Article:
Sales of new passenger cars saw considerable percentage drops over the summer months, industry association ACEA said Thursday, as the phasing out of scrapping incentive schemes continued to take its toll. Government-backed scrapping schemes boosted demand last year for carmakers hit by the crisis, but these have either finished or are running out, leaving makers with doubts about the latter part of 2010.
Sales in the EU member states -- data for Cyprus and Malta are not available -- fell 18.6 percent in July, ACEA said, reflecting double-digit sales falls in major markets including France, Germany, Spain, Italy and the UK.
In August, traditionally a month with lower registrations, sales fell 12.9 percent in the region.
In the first eight months of the year, registrations were down 3.5 percent, at 9,021,703 units, compared with a period last year when scrapping schemes were in force in many markets.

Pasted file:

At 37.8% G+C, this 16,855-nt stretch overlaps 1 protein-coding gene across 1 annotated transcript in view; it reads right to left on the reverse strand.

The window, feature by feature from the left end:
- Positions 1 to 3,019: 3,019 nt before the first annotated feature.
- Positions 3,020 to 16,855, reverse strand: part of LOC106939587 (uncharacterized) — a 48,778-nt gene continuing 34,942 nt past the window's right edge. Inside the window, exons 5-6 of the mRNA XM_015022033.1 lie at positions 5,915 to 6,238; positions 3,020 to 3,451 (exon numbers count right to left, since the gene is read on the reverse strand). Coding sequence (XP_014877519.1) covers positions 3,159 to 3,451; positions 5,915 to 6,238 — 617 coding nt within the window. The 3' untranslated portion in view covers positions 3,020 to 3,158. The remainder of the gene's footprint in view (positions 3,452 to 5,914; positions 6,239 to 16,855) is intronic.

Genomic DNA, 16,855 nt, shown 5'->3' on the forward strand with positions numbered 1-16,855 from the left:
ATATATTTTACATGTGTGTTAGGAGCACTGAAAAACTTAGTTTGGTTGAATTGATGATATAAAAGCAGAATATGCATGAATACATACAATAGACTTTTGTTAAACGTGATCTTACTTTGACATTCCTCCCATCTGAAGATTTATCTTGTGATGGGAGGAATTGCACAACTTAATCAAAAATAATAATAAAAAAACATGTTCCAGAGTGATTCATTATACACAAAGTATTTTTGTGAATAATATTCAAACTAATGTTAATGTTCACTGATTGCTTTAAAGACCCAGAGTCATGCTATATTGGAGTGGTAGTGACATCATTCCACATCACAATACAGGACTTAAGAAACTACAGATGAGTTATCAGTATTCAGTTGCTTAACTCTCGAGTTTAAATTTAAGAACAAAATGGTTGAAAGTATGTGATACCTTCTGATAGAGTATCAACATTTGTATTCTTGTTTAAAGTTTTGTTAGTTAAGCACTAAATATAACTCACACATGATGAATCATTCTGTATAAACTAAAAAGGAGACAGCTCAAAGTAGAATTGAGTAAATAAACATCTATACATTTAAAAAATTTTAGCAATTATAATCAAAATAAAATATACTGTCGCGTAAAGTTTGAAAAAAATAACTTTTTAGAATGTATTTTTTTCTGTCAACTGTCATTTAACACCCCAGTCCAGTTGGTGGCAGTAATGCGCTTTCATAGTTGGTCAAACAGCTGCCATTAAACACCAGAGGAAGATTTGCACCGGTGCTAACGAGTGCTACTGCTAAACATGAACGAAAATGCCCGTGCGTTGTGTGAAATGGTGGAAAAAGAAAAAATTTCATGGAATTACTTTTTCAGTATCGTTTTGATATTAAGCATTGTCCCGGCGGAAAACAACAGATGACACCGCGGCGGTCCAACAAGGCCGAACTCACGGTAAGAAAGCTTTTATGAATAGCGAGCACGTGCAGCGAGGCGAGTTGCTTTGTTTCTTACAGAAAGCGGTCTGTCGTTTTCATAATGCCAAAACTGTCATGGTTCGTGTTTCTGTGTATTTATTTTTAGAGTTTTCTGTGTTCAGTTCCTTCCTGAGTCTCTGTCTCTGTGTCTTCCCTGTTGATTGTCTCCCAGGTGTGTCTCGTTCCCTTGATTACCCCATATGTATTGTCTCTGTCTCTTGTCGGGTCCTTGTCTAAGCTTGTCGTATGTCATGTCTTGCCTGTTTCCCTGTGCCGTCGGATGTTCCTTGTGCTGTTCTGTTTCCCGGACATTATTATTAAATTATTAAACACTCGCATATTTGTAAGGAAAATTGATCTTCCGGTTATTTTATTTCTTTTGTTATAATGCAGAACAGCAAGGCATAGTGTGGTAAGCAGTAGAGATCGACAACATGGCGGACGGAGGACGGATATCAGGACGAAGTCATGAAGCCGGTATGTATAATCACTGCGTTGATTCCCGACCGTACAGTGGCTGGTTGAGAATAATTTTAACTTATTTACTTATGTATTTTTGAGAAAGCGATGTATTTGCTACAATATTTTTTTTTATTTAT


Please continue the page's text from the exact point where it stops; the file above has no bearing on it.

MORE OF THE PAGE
French manufacturers Renault and PSA Peugeot Citroen saw sales falls in August, with Renault group sales down 7.5 percent and PSA group sales falling 13.7 percent.
Opel and Vauxhall sales fell 14.9 percent in August, while Ford saw a 21.1 percent year-on-year drop.
Italy's Fiat August group sales fell 24.2 percent.
Volkswagen, Europe's biggest carmaker, saw an 11.1 percent drop in August group sales.
(Reporting by Helen Massy-Beresford; Editing by Will Waterman)